Point 3: Contrary to the implication of said preachy blog post, a tip is not an entitlement. A tip has to be earned. Every single Bible verse quoted in our faces there (and aside--don't you love how progressive Christians are all against proof-texting except when they can try to shoehorn tipping flamingly lesbian waitresses into an Old Testament passage on paying your field hands or a New Testament passage on feeding and clothing our brethren in Christ?) implies that the customer at a restaurant is the direct employer of the waitress or waiter. Is this really accurate? Is the relationship "customer-waitress" really the same as the relationship "employer-employee"? If so, it's an extremely odd employer-employee relationship, especially since no wage has actually been agreed upon in advance, as it usually would be. That's why tipping is voluntary and falls on a sliding scale. Don't misunderstand me: I think one should normally tip 15 percent, and that's what I teach my kids. It should be the default setting, the prima facie case, that you'll tip at a restaurant where tips are left. (Some, like fast food restaurants, don't assign a particular waitress to your table, and tips are not the norm there.) But a default setting or a prima facie case is defeasible, and it's defeasible by a lot of different types of things. There isn't some moral rule, given by God, that if the food gets to your table in good time, if the waitress doesn't forget anything, if everything pertaining narrowly to the food and the food alone is okay, you owe the waitress a 15% tip. There are other ways in which the waitress could fail to earn that tip. By sitting down at the table, you don't tacitly agree to pay that tip. The entitlement mindset here is overwhelming, and it needs to stop. Sure, a customer could fail to leave a tip for unreasonable reasons, a customer can be a real boor, but we shouldn't start by assuming that a tip is an entitlement.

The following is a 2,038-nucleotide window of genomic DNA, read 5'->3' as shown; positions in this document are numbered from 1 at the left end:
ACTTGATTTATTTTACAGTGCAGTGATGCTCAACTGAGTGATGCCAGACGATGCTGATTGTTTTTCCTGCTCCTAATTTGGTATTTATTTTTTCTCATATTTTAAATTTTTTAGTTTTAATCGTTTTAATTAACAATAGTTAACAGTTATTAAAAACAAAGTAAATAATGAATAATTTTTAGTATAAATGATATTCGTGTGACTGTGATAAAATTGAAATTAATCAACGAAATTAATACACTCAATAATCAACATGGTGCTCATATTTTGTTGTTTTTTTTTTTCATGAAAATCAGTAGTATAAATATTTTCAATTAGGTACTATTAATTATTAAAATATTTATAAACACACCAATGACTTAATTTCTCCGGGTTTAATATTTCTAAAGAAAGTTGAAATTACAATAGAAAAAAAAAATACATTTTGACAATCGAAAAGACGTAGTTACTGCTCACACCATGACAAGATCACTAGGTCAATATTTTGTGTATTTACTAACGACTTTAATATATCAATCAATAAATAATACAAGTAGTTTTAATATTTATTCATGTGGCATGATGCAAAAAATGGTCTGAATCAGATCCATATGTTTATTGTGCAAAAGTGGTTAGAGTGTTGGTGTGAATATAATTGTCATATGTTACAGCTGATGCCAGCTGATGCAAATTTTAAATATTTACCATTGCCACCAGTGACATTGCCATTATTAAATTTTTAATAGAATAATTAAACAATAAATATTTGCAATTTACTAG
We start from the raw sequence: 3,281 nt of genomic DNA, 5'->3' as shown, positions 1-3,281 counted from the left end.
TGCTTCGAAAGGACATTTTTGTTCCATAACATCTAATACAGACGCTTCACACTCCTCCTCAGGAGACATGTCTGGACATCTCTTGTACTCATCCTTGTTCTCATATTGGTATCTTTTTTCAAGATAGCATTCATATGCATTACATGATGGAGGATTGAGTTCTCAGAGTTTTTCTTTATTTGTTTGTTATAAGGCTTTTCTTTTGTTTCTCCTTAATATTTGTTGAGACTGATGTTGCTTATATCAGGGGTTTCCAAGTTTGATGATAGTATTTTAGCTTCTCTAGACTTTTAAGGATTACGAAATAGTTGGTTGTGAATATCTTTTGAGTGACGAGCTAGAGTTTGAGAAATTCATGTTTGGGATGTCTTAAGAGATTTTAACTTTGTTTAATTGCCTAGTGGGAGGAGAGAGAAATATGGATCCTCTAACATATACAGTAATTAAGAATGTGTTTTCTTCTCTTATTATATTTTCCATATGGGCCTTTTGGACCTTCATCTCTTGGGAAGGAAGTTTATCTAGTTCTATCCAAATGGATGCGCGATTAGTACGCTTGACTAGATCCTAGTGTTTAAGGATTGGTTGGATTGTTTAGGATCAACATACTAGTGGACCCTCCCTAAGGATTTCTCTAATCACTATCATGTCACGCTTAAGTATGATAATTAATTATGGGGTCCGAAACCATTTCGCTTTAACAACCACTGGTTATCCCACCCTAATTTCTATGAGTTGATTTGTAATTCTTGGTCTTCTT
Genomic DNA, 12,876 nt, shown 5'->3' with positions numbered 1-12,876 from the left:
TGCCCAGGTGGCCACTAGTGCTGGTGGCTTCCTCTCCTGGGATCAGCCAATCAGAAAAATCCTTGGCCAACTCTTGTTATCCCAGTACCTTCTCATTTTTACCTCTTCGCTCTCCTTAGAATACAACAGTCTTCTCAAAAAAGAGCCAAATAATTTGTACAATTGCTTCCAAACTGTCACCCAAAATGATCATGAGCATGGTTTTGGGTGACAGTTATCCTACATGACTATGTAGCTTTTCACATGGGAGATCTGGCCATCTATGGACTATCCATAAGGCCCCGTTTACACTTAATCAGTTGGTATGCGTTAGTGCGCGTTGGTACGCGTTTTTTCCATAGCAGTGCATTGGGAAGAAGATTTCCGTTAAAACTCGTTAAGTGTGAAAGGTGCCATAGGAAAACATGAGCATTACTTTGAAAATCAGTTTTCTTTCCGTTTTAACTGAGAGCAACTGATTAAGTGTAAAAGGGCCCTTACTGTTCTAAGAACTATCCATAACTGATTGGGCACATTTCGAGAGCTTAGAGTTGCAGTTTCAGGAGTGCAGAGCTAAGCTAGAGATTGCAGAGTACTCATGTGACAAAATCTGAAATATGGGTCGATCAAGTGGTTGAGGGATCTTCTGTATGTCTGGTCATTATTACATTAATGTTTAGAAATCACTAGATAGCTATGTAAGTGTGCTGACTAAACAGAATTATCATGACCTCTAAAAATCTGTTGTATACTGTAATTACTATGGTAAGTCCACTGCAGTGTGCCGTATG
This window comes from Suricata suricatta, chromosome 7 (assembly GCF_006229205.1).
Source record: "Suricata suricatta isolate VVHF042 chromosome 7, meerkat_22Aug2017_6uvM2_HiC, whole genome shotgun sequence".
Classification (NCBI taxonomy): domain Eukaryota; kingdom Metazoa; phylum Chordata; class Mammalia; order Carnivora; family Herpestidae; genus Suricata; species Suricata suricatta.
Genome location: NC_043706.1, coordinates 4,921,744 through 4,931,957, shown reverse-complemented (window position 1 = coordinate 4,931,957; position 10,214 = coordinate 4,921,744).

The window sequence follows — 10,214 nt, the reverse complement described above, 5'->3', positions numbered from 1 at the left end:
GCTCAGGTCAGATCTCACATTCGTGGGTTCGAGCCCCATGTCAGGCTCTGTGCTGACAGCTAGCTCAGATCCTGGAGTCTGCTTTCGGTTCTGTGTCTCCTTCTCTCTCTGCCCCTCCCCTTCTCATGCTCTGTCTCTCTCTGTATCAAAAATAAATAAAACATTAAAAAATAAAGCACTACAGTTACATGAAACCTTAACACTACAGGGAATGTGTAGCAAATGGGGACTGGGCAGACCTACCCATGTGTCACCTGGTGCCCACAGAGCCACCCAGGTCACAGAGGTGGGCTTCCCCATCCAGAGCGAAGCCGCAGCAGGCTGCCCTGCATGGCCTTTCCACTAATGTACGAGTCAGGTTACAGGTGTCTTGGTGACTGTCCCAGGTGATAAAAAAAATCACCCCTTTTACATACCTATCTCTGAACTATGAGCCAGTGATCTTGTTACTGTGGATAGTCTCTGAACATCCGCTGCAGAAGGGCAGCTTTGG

Point 4: The owner of the restaurant, eager to prove his progressive creds, is threatening not to let that family eat at the restaurant again. Really? That's interesting, is it not? Let's put this starkly: A lesbian couple could almost certainly waltz into that restaurant with their arms around each other and sit smooching from time to time at the table, and we can be good and certain that the restaurant owner would get the pants sued off him if he asked them to stop or even more shockingly told them they couldn't come there anymore. But a (putatively) Christian family that allegedly behaves rudely by leaving a snippy note instead of a tip can be told they aren't welcome? Well, presumably "non-tippers" are not a specially protected class under either New Jersey or federal law, so probably so, but to my mind there's something very strange about this set of priorities. What if they had tipped her but had also left a Bible tract explaining, in loving terms, the dangers of the homosexual lifestyle and offering contact information for groups that can help her leave that lifestyle? Would the restaurant manager then be threatening not to let them eat there anymore? To do so would skate pretty close to religious discrimination, which actually is allegedly illegal in public accommodations like restaurants. But I wonder if the restaurant manager would see the difference between that situation and the one that allegedly happened.